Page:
“We need to be honest with our children about the facts and relative harms of the two most-used substances in our society,” he said. “Otherwise, it’s a disservice to the kids we’re trying to educate.”
If Portland legalizes pot as a result of the referendum, it’s not clear how the new city law would be affected by state and federal regulations.
Under Maine law, possession of less than 2.5 ounces of marijuana is a civil offense, much like a minor traffic violation. (Possessing small amounts for physician-approved medical use is legal.) Offenders can be fined, but aren’t jailed and don’t get a criminal record.
Possessing small amounts of pot for recreational use is also decriminalized in 14 other states; Vermont, the most recent to do so, made it a civil offense in June. The states of Colorado and Washington last year fully legalized recreational sale and possession.
But marijuana is illegal under federal law, which classifies pot in the same category that includes heroin and LSD. The Justice Department, however, recently said it won’t try to pre-empt state laws, and that federal enforcement will focus on priorities such as large-scale trafficking and keeping the drug away from children.
Passing the referendum won’t change the way Portland police enforce marijuana prohibitions, Chief Michael Sauschuck has said publicly. Boyer said he is “disappointed” by the chief’s stance.
“It’s disappointing that the police have said, even before the referendum, that they’re going to disregard the will of Portland voters. (The police) have things a little backwards,” he said. “But they can use discretion. Hopefully they’ll do the right thing.”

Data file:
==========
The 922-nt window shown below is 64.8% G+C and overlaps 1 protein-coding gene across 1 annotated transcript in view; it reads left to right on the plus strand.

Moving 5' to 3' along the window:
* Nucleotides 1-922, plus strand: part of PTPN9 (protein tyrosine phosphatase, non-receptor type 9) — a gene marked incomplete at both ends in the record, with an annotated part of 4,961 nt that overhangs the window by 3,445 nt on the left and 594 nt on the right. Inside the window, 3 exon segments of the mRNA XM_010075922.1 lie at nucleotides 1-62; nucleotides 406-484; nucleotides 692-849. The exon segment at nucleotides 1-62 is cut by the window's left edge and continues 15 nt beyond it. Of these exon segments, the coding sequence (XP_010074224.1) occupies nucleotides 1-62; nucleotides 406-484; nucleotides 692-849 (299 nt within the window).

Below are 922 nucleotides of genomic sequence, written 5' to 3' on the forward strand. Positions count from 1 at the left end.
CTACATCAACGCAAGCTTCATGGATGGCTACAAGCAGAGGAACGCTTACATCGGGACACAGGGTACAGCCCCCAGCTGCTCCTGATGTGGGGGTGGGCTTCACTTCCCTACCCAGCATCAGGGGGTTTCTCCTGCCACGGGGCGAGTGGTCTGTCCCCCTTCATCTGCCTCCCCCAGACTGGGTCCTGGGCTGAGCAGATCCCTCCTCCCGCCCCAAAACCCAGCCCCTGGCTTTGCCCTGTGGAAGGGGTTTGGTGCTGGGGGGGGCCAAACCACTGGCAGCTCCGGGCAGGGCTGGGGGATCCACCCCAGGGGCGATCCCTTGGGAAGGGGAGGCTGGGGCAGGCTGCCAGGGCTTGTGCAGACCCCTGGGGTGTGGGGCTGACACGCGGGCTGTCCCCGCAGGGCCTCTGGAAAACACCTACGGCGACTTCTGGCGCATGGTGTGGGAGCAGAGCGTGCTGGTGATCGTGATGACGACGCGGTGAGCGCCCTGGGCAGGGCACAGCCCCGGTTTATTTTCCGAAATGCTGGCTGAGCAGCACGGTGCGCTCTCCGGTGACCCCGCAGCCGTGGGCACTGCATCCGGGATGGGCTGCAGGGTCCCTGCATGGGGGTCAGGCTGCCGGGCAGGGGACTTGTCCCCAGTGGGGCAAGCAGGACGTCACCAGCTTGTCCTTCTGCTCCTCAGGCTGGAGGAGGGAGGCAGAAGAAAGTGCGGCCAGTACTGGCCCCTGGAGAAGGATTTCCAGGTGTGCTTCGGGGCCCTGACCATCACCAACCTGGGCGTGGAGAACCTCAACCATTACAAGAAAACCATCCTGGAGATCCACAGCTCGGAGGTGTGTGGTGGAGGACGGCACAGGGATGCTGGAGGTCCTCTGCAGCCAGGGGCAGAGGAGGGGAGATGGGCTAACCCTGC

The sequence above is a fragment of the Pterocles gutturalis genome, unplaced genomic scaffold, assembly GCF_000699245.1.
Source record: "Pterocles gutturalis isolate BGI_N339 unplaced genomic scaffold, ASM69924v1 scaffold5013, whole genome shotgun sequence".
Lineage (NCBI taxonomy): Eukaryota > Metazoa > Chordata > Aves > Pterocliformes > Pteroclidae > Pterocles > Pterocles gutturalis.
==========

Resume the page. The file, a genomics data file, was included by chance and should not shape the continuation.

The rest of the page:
Across the country, cities and towns have sometimes found themselves at odds with shifting laws on marijuana, or at least their spirit.
In Massachusetts, which approved medical marijuana use in 2012, about a third of the commonwealth’s 351 municipalities have imposed moratoriums on marijuana dispensaries. And since Colorado legalized pot last year, dozens of communities there have passed laws banning the sale of marijuana within city and town boundaries.
Sometimes municipalities have inspired statewide changes.
Nearly a year before Vermont decriminalized pot, voters in the state’s largest city, Burlington, overwhelmingly passed a nonbinding resolution calling for legalization. And in Colorado, the city of Denver started the push for statewide legalization in 2005 by allowing possession of small amounts of the drug.
Now Boyer is hoping Portland’s referendum will spark a similar movement in Maine.
“We’re hoping (the Portland referendum) can change the state,” he said. “I don’t think a patchwork quilt is the best way to handle marijuana policy for the state or the country, but we want to use Portland to get other legislators on board and to further the discussion.”
Earlier this year, state Rep. Diane Russell, D-Portland, sponsored a bill to legalize and tax recreational marijuana. While the bill was easily killed in committee, Russell then led an attempt in June to put the question to a statewide referendum. That effort failed in the House by just four votes.
The MPP may also launch local citizens’ initiatives in Biddeford, Lewiston and northern Maine, Boyer added.
Portland voters can cast ballots from 7 a.m. to 8 p.m., Tuesday, Nov. 5, at 11 polling locations, which are listed on the city’s website. Absentee ballots can be requested from the City Clerk’s office before 4:30 p.m., Thursday, Oct. 31, and must be returned by mail, fax or hand-delivery by the time the polls close.
Proponents of legalizing marijuana in Portland have been using Metro bus advertisements to encourage voters to approve a Nov. 5 referendum.